... Campbell says, with striking justice, of another of Cotton's productions, 'His imitations of Lucian betray the grossest misconception of humorous effect, when he attempts to burlesque that which is ludicrous already.' It is like trying to turn the 'Tale of a Tub' into ridicule. But Cotton's own vein, as exhibited in his 'Invitation to Walton,' his 'New Year,' and his 'Voyage to Ireland,' (which anticipates in some measure the style of Anstey in the 'New Bath Guide,') is very rich and varied, full of ease, picturesque ...
— Specimens with Memoirs of the Less-known British Poets, Complete • George Gilfillan

... dirt-eater, though at that time complaining of nothing but excessive thirst. He was active, industrious, enjoyed good health, and was not addicted to alcoholics. His daily ration of water was from eight to twelve gallons. He always placed a tub of water by his bed at night, but this sometimes proved insufficient. He had frequently driven hogs from mudholes to slake his thirst with the water. He married in 1829 and moved into Western Tennessee, ...
— Anomalies and Curiosities of Medicine • George M. Gould

... "catch birds, I tell you! Think of your figure. My good child, take exercise or you'll be as round as a tub!" ...
— The Far Horizon • Lucas Malet

... rush of the years. How had she come into this room? When she went to bed last night, after preparing her father's supper, there had been a dresser at the window: what had become of the salt-bucket, the meal-tub, the hams that should be hanging from the rafters? There were no rafters; it was a papered ceiling. She had often heard of open beds, but how came she to be lying in one? To fathom these things she would try to spring out of bed and be startled ...
— Margaret Ogilvy • James M. Barrie

... skin. Then artificers in iron invented saws; logs were ripped up; planks were formed; pitch oozed ready to hand from the trees; with grass, perchance, they caulked the seams;—and soon the first boat floated on the water—clumsy and tub-like, no doubt, but serviceable withal—and youths of a hundred years old, and full-grown men of two or three hundred, capered and shouted on the shore with delight at the great invention; while venerable patriarchs, of seven or eight hundred summers, gazed in wonder, with ...
— Man on the Ocean - A Book about Boats and Ships • R.M. Ballantyne

... awaits me!) Why the cauldron? Why Not desecrate the dustbin? Here's the rub: All the endorsements specify my tub; The dustbin is not ...
— Punch, or the London Charivari, Vol. 146, May 20, 1914 • Various

... when he retired, Monte found himself wide awake at half past seven. Springing from bed, he took his cold tub, shaved, and after dressing proceeded to pack his bags. The process was simple; he called the hotel valet, gave the order to have them ready as soon as possible, and went below. From the office he telephoned upstairs to Marie, ...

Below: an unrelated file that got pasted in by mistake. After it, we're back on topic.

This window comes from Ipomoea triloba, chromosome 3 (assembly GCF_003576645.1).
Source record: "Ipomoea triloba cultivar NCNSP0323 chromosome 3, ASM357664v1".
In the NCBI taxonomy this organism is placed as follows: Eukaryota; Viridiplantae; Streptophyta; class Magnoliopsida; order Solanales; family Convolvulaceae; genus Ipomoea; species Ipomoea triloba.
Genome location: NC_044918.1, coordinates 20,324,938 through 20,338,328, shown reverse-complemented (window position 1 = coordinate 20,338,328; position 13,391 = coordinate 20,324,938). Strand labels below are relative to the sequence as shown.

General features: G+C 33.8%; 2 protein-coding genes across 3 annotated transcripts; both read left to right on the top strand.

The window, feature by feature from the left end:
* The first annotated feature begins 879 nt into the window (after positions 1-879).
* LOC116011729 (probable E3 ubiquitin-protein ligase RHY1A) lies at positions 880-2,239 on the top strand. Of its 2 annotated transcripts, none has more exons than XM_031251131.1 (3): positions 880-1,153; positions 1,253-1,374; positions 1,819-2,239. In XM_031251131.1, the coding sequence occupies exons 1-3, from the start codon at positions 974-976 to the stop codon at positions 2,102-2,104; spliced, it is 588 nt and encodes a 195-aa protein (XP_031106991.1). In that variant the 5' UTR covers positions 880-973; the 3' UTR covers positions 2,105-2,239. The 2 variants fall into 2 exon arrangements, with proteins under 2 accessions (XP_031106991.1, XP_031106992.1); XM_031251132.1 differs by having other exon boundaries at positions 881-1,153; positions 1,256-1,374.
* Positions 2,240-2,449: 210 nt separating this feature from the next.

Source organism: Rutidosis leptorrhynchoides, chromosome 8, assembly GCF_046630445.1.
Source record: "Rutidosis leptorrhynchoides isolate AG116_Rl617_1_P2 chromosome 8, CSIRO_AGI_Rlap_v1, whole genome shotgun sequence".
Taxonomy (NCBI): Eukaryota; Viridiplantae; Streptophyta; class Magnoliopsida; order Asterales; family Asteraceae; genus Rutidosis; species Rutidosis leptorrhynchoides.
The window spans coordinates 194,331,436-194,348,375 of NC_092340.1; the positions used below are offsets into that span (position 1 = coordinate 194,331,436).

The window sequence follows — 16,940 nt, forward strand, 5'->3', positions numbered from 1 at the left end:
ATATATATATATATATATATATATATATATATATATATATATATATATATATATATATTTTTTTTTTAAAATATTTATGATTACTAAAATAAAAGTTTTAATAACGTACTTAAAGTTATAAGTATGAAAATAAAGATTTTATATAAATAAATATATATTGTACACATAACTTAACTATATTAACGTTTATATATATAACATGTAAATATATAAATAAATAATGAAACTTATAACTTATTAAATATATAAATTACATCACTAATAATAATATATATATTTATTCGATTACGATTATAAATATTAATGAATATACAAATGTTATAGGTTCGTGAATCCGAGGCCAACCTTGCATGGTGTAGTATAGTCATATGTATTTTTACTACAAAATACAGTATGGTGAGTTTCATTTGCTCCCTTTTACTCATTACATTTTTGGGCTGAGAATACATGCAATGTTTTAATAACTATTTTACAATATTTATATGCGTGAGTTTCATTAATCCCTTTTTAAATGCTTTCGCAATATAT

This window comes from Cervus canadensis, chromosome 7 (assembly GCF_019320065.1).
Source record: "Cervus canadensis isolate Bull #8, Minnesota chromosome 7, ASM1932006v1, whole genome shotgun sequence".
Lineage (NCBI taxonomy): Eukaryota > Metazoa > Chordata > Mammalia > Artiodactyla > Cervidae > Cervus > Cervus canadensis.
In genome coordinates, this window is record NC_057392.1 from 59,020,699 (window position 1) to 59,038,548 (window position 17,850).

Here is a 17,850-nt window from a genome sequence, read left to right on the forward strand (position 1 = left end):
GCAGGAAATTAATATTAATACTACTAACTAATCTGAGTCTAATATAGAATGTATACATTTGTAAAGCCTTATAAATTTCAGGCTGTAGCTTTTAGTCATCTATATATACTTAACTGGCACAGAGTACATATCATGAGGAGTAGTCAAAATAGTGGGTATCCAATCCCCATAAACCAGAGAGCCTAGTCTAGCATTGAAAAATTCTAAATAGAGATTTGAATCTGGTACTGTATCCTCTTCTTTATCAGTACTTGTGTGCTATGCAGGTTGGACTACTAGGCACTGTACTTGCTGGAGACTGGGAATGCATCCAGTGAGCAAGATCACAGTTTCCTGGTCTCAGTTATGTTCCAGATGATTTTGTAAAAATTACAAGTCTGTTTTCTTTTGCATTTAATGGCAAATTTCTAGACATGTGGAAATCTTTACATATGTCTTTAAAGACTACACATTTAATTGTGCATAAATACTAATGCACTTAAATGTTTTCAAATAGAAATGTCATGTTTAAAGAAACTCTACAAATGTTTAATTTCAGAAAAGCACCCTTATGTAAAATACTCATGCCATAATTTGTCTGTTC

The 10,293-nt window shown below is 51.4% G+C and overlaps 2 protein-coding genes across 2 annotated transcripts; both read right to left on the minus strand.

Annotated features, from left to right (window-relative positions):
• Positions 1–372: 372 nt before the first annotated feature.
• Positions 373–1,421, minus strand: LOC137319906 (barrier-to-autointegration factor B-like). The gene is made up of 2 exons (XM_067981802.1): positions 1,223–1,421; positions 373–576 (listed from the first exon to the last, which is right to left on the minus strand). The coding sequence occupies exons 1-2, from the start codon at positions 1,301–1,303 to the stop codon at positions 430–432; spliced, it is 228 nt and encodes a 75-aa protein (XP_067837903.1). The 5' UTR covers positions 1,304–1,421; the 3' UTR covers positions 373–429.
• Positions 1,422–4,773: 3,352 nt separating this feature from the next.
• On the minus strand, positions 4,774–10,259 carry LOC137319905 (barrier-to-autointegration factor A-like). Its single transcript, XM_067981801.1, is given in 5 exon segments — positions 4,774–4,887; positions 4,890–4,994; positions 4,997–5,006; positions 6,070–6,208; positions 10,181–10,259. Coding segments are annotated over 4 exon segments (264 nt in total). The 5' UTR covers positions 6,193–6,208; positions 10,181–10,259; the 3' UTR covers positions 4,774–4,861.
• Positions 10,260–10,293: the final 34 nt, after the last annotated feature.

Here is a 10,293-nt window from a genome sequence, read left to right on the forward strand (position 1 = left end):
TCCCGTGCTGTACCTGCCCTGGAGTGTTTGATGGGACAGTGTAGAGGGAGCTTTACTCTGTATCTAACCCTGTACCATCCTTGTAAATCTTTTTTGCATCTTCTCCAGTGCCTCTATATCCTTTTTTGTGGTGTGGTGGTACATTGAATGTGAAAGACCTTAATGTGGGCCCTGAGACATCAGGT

— The Triflers • Frederick Orin Bartlett

... which was also to belong to the daughter of the house, was white, shiny tile from floor to ceiling, and it contained every conceivable device known to the mind of a modern plumber that makes for comfort in a bath-room. Could Elinor have but glimpsed the high-backed tin tub in which Arethusa had bathed all of her ...
— The Heart of Arethusa • Francis Barton Fox

... forests, and on mountains, and shun great cities because of the wickedness acted therein. All the houses are blessed where they visit for they fly vice. A person would be thought impudently profane who should suffer his family to go to bed without having first set a tub, or pail full of clean water for the guests to bathe themselves in, which the natives aver they constantly do, as soon as the eyes of the family are closed, wherever they vouchsafe ...
— Welsh Folk-Lore - a Collection of the Folk-Tales and Legends of North Wales • Elias Owen

... himself very thoroughly and calmly in hand, paused to fight with possible prejudice and drive it out of him, he did not delay till the hour fixed by Mrs. Armine. Soon after one o'clock in the full heat of the day, he set out in the tiny tub which was the only felucca on board of the Fatma, and he took Hassan with him. Definitely why he took Hassan, he perhaps could not have stated. He just thought he would ...
— Bella Donna - A Novel • Robert Hichens

... began by reading "Tam o' Shanter," accompanied by illustrations, made by a magic lantern. When this was over, and lights were again brought into the room, the tubs of water were drawn forward. Twelve apples were set floating in each tub. Three little boys had their arms pinioned, and water-proof capes were put over their clothes. Then each one was led up to a tub, and told to name one of the girls present; if he could catch an apple in his teeth, she would be his next year's valentine. Fun, splashing, and laughter followed for five ...
— Harper's Young People, October 26, 1880 - An Illustrated Weekly • Various

... gray-bearded elves bobbed up from behind canvas rocks to wave diminutive hands before popping back to their shelters. One sun-bonneted fellow in patched overalls bent spasmodically over a little wooden wash tub on a hill. Further on, a perpetual clatter drew attention to the rustic forge where a brown-clad smith hammered lustily at a miniature horse shoe. At the end, stood a second brazen-lunged sentry, who like the other, implored the crowd to ...
— A Son of the City - A Story of Boy Life • Herman Gastrell Seely

... answer. "I wish it was. But I mean to cut over here to the Fosters whenever I can. This is Beach Cliff, where we have to take a sailboat to Killykinick. And," Dud went on, with deepening disgust, "I bet it's that old tub that ...